website innovation

The Social Media Map

3 Comments 06 January 2009

I’ve been thinking about two things this week:  further contemplation of  the Personal Branding post and learning about Lifestreaming, a tool which compiles social media usage into real time streams in one place. Together, they inspired me to reconsider the Site Map.

Why not update the standard website site map? Site maps are useful, of course, both for SEO optimization with Google and for your visitors who want to navigate your site, buy items, etc.  But where is your organization’s “social media map?” How do you communicate how your corporation/organization interfaces socially on web? The Employee Bio might elaborate how your employees interface with the web while at work, but what about the corporate interface? Here are some thoughts:

The Old Way

You work at a non-profit (or a for-profit corporation, for that matter) and you’ve decided on a communications strategy that includes social media.  Great! How might you inform your customers that you are engaged in social media? You can:

  • Link to your blog, feature recent blog posts on your site’s home page, or create a page on your website for the blog.
  • Place icons on the home page indicating that staff can be found on Twitter, Friendfeed, LinkedIn, Facebook, etc., or place the icons on the staff pages.
  • Post interesting articles or video onto your website.
  • Link to online communities under a “resources” header, or just as a “link” on the website.

I have to admit that I checked out the websites of several corporations and non-profit organizations whose CEOs and Executive Directors use Twitter. I found no Twitter links or promotions of this valuable social media tool. I have seen social media affiliations featured prominently on a number of consultants’ blogs, however, which makes sense given their profession. But why aren’t corporate staff’s social media activities more visible?

The New Way: Create a Social Media Map on Your Website

You work at a non-profit (or a for-profit corporation, for that matter) and you’ve decided on a communications strategy that includes social media.  Great! What about creating a Social Media Map on your website? There are many ways to set up the page, but I envision it similar to the “Press/News” page on many websites. In that spirit, you could create a website page entitled “Our Social Media Map.” The Map would list the interactive communications activities of the staff and organization, by social media application. Here are a few examples of how one might word it on the page:

  • FLICKR: go the the our organization’s Flickr photos for photos of recent events. Photos include…
  • TWITTER: correspond with and follow our CEO on Twitter, username@our organization. Also, these other staff tweet… We look forward to the conversation!
  • SLIDESHARE: look through our slide show presentations on Slideshare. We just posted a slide show presenting our 5-year strategic plan. Our username is “TBA for Good” — feel free to mark your favorites, share, and invite us to connect with you.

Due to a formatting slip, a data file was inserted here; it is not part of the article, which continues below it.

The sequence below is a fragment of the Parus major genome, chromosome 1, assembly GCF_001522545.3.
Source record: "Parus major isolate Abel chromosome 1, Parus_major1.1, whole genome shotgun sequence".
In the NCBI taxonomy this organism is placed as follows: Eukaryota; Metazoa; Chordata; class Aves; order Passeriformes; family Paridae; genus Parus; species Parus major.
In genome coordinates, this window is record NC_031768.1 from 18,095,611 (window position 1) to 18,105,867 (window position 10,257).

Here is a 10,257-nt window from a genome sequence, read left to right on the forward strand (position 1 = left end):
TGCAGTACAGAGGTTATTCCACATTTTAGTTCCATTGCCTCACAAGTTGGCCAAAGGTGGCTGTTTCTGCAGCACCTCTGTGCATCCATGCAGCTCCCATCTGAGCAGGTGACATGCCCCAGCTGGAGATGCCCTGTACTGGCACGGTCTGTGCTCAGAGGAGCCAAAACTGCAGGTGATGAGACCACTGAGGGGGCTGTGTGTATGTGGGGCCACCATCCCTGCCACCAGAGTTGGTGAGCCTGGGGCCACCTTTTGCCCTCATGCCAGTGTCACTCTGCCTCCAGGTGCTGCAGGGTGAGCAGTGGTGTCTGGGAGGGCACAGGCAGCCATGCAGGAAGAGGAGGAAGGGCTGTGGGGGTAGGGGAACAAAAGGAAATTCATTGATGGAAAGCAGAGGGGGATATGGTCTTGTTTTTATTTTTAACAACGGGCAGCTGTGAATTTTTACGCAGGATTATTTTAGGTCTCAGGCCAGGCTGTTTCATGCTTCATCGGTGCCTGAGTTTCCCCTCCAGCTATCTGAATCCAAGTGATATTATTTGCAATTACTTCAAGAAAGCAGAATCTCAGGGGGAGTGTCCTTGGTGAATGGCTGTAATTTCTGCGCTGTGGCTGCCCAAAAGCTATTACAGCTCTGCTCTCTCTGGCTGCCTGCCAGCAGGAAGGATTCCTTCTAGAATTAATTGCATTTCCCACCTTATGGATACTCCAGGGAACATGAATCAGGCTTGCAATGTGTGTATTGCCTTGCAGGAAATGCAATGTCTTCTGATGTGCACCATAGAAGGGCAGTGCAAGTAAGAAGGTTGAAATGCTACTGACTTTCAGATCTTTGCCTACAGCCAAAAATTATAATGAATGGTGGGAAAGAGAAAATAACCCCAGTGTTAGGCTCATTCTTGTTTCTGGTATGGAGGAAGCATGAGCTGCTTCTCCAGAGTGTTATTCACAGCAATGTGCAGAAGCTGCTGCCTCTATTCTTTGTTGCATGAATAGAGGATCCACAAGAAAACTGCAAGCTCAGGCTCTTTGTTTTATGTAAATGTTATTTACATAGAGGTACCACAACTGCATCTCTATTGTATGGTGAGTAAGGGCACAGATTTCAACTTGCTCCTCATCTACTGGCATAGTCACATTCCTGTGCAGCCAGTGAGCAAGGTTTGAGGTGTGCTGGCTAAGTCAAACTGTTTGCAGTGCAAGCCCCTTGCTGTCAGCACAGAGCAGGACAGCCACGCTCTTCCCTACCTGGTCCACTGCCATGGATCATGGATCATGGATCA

• YOU TUBE: here  will find clips from our annual meeting; feel free to tag, share and comment. Were you there? What did you think?
  • LINKEDIN: links to every staff member’s LinkedIn profile and relevant LinkedIn groups.
  • BLOGS: Organizational blog (link) and blogs of other staff as well. Also, here are links to blogs of note in the industry.

Additionally, with the advent of Lifestreaming, you could add a Lifestreaming-type page. For those new to Lifestreaming (like me), it’s a place where all your social media activities are streamed in real time and added to the site as they occur. You could combine all the social media usage of your employees and corporation into one STREAM page that readers can view. This is a totally new concept for a corporate site, but the streaming page might create some visual confusion for those website visitors unfamiliar with Lifestreaming. But…it could also add real excitement to a website. In any case, this concept could be adapted and utilized to give your customers a real-time view of your organization’s social media activity. (There is also a blog about Lifestreaming that appears to cover all the related technology, as well as an interesting new post on new Lifestreaming developments here.)

The goal of the Social Media Map is, of course, to further your communications strategy. Consider your goals, of course, such as: do you want to recruit more volunteers or deepen relationships through your social media activities? I’d love to hear how/if visitors to the Social Media Map page are converted to subscribers/followers/contacts in the various media streams listed on the page.

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Debra Askanase is an experienced digital engagement strategist, non-profit executive, and community organizer. She works with mission-driven organizations to develop digital strategies and campaigns that engage, create trust, and move stakeholders to action. Debra speaks at conferences worldwide on the intersection of technology, social media, and nonprofit organizations.

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